This is a syndicated post from CNA Daily News. [Read the original article...]
Vatican City, Jun 27, 2014 / 10:18 am (CNA/EWTN News).- Following abuse accusations last fall involving the former apostolic nuncio to the Dominican Republic, the Vatican has concluded the first part of his canonical trial with a guilty verdict and laicization.
Accusations of sexual misconduct were reported last year regarding the former nuncio Josef Wesolowski, which led to his Aug. 21 resignation.
Following the publication of the initial accusations, a 13-year-old boy from the country said in a television interview that the Polish former archbishop had solicited him for sexual favors in exchange for money. He was then taken into protective custody by Dominican Republic officials.
In September the Vatican expressed their willingness to hand the former nuncio over to civil authorities, even though they are not required to do so since there is no extradition treaty between the Vatican and the Dominican Republic, and since they possess the legal right to invoke diplomatic immunity in protection of the nuncio.
In a June 27 announcement making known Msgr. Wesolowski’s laicization, the Vatican explained that he now has two months in order to make an appeal, and that his penal trial before Vatican judicial authorities will begin again as soon as the canonical sentence is definite.
The Vatican also specified that as the former nuncio waits for the Congregation of the Doctrine of the Faith’s verification of the charges made against him, he has been granted a certain flexibility in terms of his freedom of movement.
In wake of the sentence passed by the congregation, the Holy See assured that all the necessary procedures will be taken relating to Msgr. Wesolowski, according to the gravity of the case.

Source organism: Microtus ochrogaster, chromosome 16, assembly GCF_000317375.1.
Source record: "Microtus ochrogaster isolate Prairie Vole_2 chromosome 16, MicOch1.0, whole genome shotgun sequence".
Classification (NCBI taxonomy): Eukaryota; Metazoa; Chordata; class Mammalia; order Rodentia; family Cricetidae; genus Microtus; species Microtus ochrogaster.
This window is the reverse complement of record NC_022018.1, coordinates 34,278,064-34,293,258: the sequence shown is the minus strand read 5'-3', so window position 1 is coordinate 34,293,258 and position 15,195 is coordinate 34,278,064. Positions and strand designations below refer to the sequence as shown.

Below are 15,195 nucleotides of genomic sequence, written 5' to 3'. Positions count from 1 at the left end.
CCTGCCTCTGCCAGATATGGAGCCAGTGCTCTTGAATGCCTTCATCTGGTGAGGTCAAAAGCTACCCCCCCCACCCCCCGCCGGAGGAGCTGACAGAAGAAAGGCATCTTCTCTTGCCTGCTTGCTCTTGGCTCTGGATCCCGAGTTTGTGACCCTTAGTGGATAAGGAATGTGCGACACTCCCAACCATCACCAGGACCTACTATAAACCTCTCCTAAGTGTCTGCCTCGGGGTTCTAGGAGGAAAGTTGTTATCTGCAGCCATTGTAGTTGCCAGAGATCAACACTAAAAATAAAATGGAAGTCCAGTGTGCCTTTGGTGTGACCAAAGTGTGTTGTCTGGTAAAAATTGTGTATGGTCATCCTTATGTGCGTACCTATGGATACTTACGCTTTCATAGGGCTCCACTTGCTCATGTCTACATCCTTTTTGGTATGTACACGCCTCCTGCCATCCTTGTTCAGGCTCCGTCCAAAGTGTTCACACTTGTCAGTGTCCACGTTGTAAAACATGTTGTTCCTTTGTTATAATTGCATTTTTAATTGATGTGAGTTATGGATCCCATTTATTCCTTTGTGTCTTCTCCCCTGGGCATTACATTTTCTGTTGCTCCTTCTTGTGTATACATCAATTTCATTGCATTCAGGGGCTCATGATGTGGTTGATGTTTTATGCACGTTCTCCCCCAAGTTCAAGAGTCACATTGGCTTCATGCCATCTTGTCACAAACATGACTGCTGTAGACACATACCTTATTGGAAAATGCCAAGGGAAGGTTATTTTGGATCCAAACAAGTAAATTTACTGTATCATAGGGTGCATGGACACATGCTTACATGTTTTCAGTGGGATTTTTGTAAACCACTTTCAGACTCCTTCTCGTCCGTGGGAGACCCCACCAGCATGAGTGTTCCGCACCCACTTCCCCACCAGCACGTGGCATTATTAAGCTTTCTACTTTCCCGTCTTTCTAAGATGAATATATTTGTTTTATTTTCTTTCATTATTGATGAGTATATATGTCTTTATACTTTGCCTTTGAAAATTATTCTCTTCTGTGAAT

In a September letter signed by Cardinal Nicolás López Rodríguez of Santo Domingo and president of the Dominican bishops' conference after the nuncio’s accusation, the bishops called for a “purification of the Church and for the removal of those who unworthily exercise this ministry and do not deserve to be called priests.”
This purification, the letter read, should take place with “the collaboration of authentic priests, who are the majority, and of the church community.”
Members of the Church in the Dominican Republic are also recovering from the recent accusations of sexual abuse against Father Juan Manuel Mota de Jesus.
A “root problem” of clergy abuse, Cardinal López said, is “an undetermined number” of candidates preparing for the priesthood who “do not have an authentic vocation” and who “during formation are able to feign something that they are not, and if formation directors are not careful, they sneak into the clergy, and later the bishops pay the consequences for their excesses and turmoil.”
He then asked as president of the Dominican bishops for “forgiveness of the victims of the heartless men who have abused them and their families” as well as forgiveness “of the community of the Catholic Church, which is humiliated by this unspeakable abuse, and also of the entire Dominican nation which is witnessing this unfortunate spectacle.”
The cardinal entreated civil authorities to “act with conviction and clarity” in their investigations, and prayed that “those who have done wrong assume responsibly the consequences of their actions.”
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